I spent my entire life believing that the only way to success was to be the smartest person in the room. And if I couldn't be that, then I needed to at least act like I was. My job out of college was as an account manager at a large asset management company. It was an interesting journey with that organization. On the one hand, I learned more about fulfilling a client's needs than I had ever thought was possible. But on the other hand, I never felt like I was bringing my true passion to the work. It was certainly important work, both to our organization and to the people whose money we were managing, but I often found myself wondering if there was more.

The pressure to appear perfect built over time. It was my responsibility to send out the newsletter and on one instance, I sent it out to each of our clients to thank them for their patience during market volatility. Rather... to thank them for their "patients."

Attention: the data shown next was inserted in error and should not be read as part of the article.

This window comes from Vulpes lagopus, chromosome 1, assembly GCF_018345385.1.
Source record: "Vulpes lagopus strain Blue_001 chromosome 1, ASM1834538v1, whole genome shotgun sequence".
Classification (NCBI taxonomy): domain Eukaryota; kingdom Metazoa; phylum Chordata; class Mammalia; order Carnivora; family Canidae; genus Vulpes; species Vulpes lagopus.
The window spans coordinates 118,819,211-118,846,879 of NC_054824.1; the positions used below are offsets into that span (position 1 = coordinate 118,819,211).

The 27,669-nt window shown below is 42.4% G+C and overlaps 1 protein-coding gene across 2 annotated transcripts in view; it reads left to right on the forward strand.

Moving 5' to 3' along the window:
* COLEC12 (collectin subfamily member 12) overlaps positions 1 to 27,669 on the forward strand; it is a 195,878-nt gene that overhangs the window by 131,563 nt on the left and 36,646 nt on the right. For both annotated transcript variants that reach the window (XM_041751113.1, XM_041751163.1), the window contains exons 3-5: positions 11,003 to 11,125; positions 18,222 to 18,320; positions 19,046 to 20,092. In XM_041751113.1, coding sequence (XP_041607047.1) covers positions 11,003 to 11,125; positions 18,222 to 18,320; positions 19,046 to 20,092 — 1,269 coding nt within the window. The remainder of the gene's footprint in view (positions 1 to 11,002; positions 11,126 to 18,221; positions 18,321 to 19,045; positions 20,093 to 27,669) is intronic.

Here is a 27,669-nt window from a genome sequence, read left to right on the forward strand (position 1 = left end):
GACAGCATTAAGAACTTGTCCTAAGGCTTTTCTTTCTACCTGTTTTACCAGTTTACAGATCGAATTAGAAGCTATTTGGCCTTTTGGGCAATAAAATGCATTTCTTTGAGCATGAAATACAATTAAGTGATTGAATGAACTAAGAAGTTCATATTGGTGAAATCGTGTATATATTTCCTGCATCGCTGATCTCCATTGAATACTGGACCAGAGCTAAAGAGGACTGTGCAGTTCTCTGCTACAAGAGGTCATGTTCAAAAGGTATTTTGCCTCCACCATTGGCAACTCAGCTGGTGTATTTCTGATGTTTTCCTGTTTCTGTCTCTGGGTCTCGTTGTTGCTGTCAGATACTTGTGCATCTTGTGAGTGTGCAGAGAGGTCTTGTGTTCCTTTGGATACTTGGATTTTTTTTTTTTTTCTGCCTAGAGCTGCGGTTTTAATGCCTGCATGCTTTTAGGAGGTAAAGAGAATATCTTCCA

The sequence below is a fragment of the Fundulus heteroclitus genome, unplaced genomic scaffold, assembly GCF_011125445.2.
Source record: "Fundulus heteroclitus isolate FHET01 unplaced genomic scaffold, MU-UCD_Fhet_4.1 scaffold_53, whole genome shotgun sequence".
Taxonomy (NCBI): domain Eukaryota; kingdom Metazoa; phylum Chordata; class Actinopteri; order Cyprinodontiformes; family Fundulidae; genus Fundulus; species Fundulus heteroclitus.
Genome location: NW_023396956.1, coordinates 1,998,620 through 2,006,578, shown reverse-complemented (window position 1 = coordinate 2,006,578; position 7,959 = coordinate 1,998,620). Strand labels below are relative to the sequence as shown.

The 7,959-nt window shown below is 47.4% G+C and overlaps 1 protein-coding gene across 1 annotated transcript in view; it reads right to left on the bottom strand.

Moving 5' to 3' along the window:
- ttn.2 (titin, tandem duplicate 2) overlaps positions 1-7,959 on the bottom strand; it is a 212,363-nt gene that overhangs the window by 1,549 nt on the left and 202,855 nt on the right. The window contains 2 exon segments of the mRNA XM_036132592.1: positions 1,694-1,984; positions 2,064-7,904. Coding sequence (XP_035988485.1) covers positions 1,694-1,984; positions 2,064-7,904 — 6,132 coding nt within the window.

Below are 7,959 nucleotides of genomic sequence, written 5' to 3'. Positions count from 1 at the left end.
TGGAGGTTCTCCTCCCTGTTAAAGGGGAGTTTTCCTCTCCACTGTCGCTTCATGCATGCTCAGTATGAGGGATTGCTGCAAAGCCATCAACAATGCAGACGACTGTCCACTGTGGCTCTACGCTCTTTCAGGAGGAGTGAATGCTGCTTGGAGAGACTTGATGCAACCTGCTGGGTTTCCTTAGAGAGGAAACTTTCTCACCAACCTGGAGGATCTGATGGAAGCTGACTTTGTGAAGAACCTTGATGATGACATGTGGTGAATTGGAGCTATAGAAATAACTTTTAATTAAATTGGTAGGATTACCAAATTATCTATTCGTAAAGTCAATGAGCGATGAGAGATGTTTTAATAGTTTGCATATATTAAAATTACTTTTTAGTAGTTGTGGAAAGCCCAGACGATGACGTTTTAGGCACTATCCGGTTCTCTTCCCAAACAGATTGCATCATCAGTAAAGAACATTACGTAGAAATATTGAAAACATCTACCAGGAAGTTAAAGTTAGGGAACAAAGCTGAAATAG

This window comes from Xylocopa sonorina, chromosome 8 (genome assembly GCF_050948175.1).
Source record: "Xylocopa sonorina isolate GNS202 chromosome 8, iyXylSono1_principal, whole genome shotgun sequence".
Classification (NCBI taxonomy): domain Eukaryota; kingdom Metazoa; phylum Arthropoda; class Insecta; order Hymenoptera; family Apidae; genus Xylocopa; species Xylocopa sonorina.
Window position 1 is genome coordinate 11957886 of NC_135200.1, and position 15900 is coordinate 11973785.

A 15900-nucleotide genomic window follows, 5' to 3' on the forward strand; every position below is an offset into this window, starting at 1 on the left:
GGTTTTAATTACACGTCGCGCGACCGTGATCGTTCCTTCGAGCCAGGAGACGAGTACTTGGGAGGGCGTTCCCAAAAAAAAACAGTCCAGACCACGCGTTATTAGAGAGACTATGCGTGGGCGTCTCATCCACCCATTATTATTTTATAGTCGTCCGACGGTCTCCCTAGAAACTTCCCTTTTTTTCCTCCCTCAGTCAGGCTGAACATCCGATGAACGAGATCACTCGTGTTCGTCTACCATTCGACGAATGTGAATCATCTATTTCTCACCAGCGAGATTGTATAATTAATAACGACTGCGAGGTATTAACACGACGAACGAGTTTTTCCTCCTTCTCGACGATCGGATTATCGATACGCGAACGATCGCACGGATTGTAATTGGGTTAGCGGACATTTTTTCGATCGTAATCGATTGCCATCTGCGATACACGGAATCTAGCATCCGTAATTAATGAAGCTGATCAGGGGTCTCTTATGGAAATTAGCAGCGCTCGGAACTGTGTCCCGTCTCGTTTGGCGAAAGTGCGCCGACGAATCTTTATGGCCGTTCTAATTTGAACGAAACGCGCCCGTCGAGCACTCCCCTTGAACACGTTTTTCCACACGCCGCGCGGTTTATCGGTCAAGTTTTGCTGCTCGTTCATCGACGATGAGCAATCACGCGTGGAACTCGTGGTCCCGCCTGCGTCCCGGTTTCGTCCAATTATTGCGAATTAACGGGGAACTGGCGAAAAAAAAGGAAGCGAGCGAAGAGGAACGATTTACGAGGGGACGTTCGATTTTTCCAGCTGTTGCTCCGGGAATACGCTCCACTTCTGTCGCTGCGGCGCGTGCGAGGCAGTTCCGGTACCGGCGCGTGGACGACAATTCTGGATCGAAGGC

Oops.

The number of letters we received confirmed that the simple misspelling of a word (one that couldn't be caught by spell check) was more than a small fuck up in this world of perfection. Most of the responses to this "disaster" said something along the lines of "how can I trust you to manage my money when you can't even spell?" I would spend years after this second guessing everything I said or every email I wrote.

After so many years of pretending to be something I wasn't, I'm finally learning to embrace the value that I bring to work I care about. And even more important to me, I'm using the talents I've developed in other facets of my life, like previous jobs and in my role as a mom, in new and different ways. Where I once wondered if I was wasting them on investments, I can now clearly see the import of them to work that matters and the import of everything I learned along the way.

I've traded in my suits for jeans and my catered lunches for bagels at DIB.